And young girls found each other and boasted shyly of their popularity and their prospects. The women worked over the fire, hurrying to get food to the stomachs of the family--pork if there was money in plenty, pork and potatoes and onions. Dutch-oven biscuits or cornbread Jingling the change in his hand he shook his head , and plenty of gravy to go over it. Side-meat or chops and a can of boiled tea, black and bitter. Fried dough in drippings if money was slim, dough fried crisp and brown and the drippings poured over it.

Those families which were very rich or very foolish with their money ate canned beans and canned peaches and packaged bread and bakery cake; but they ate secretly, in their tents, for it would not have been good to eat such fine things openly. Even so, children eating their fried dough smelled the warming .

When supper was over and the dishes dipped and wiped, the dark had come, and then the men squatted down to talk.

And they talked of the land behind them. I don't know what it's coming to, they said. The country's spoilt.

It'll come back though, on'y we won't be there.

Maybe, they thought, maybe we sinned some way we didn't know about.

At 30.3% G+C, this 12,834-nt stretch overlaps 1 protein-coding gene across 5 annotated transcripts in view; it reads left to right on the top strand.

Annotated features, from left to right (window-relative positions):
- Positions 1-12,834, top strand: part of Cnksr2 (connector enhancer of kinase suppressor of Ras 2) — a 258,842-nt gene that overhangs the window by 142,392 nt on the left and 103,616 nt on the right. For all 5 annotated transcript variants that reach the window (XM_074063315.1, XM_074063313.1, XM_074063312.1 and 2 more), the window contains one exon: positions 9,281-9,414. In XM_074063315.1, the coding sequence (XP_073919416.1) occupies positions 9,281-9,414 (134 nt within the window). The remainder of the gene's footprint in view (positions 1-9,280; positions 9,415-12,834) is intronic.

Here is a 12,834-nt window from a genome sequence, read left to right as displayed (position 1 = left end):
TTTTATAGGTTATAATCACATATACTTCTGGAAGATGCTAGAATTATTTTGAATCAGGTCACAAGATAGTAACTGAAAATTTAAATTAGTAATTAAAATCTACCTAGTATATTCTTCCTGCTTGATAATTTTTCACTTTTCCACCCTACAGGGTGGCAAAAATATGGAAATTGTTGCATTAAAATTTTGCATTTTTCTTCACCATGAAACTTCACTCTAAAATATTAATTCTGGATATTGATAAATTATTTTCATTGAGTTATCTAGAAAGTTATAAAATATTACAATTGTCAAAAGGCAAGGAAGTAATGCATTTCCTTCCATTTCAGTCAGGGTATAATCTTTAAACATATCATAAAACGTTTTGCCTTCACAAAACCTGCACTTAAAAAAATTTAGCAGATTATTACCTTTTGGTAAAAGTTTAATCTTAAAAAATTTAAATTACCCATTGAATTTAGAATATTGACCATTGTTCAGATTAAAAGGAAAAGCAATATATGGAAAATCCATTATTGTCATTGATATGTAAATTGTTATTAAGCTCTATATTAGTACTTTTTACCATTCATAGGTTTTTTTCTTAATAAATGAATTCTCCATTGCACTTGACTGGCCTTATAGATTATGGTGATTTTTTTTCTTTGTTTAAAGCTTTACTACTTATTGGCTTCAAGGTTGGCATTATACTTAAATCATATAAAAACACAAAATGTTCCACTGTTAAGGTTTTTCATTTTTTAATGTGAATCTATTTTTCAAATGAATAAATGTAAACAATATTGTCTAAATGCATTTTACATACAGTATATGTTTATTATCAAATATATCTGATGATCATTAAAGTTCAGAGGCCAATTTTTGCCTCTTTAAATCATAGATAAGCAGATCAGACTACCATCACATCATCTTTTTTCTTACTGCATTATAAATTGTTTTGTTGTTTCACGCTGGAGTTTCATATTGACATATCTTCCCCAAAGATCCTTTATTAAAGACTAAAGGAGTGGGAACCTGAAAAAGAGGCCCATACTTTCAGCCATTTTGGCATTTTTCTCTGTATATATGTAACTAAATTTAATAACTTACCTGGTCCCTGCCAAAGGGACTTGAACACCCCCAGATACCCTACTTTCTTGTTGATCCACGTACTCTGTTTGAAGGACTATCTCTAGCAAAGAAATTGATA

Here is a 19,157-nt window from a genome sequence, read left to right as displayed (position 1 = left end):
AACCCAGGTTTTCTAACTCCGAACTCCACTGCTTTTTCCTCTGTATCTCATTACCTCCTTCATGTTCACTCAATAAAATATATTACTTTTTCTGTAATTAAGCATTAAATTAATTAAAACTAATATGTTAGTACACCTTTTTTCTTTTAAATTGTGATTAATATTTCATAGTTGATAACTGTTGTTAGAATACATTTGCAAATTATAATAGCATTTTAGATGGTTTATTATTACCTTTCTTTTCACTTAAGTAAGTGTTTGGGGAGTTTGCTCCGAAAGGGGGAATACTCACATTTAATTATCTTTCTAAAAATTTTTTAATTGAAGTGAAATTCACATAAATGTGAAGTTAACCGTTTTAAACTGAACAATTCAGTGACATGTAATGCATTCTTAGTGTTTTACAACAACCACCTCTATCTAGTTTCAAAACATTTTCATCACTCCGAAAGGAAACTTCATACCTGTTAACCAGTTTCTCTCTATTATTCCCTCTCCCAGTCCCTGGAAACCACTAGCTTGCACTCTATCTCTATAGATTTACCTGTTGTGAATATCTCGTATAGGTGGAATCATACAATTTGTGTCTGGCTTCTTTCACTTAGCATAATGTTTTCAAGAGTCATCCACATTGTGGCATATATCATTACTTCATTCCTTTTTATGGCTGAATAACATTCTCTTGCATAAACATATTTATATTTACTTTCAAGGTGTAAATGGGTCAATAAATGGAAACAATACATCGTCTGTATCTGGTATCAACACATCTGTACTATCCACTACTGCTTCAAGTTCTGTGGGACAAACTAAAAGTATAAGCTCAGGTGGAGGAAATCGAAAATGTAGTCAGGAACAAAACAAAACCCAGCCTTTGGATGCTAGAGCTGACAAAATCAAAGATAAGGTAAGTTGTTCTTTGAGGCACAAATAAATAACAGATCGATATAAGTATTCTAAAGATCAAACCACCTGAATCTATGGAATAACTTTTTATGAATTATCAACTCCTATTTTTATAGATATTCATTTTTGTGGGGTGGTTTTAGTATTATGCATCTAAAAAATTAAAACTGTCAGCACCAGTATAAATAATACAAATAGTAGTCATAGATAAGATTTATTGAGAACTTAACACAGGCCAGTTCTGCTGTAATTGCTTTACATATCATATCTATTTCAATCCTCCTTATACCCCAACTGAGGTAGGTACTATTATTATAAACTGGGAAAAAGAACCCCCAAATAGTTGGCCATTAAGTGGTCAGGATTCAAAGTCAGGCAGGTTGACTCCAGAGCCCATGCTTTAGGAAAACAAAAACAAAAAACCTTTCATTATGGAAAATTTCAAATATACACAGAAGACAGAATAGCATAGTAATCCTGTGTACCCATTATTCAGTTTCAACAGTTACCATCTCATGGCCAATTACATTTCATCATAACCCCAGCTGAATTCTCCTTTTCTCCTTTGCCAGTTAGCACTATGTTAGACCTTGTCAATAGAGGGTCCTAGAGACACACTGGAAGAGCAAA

Fella says to me, gov'ment fella, an' he says, she's gullied up on ya. Gov'ment fella. He says, if ya plowed 'cross the contour, she won't gully. Never did have no chance to try her. An' the new super' ain't plowin' 'cross the contour. Runnin' a furrow four miles long that ain't stoppin' or goin' aroun' Jesus Christ Hisself. And they spoke softly of their homes: They was a little cool-house under the win'mill. Use' ta keep milk in there ta cream up, an' watermelons. Go in there midday when she was hotter'n a heifer, an' she'd be jus' as cool, as cool as you'd want. Cut open a melon in there an' she'd hurt your mouth, she was so cool. Water drippin' down from the tank.

They spoke of their tragedies: Had a brother Charley, hair as yella as corn, an' him a growed man. Played the 'cordeen nice too. He was harrowin' one day an' he went up to clear his lines. Well, a rattlesnake buzzed an' them horses bolted an' the harrow went over Charley, an' the points dug into his guts an' his stomach, an' they pulled his face off an'--God Almighty!

They spoke of the future: Wonder what it's like out there?

Well, the pitchers sure do look nice. I seen one where it's hot an' fine, an' walnut trees an' berries; an' right behind, close as a mule's ass to his withers, they's a tall up mountain covered with snow. That was a pretty thing to see.

If we can get work it'll be fine. Won't have no cold in the winter. Kids won't freeze on the way to school. I'm gonna take care my kids don't miss no more school. I can read good, but it ain't no pleasure to me like with a fella that's used to it.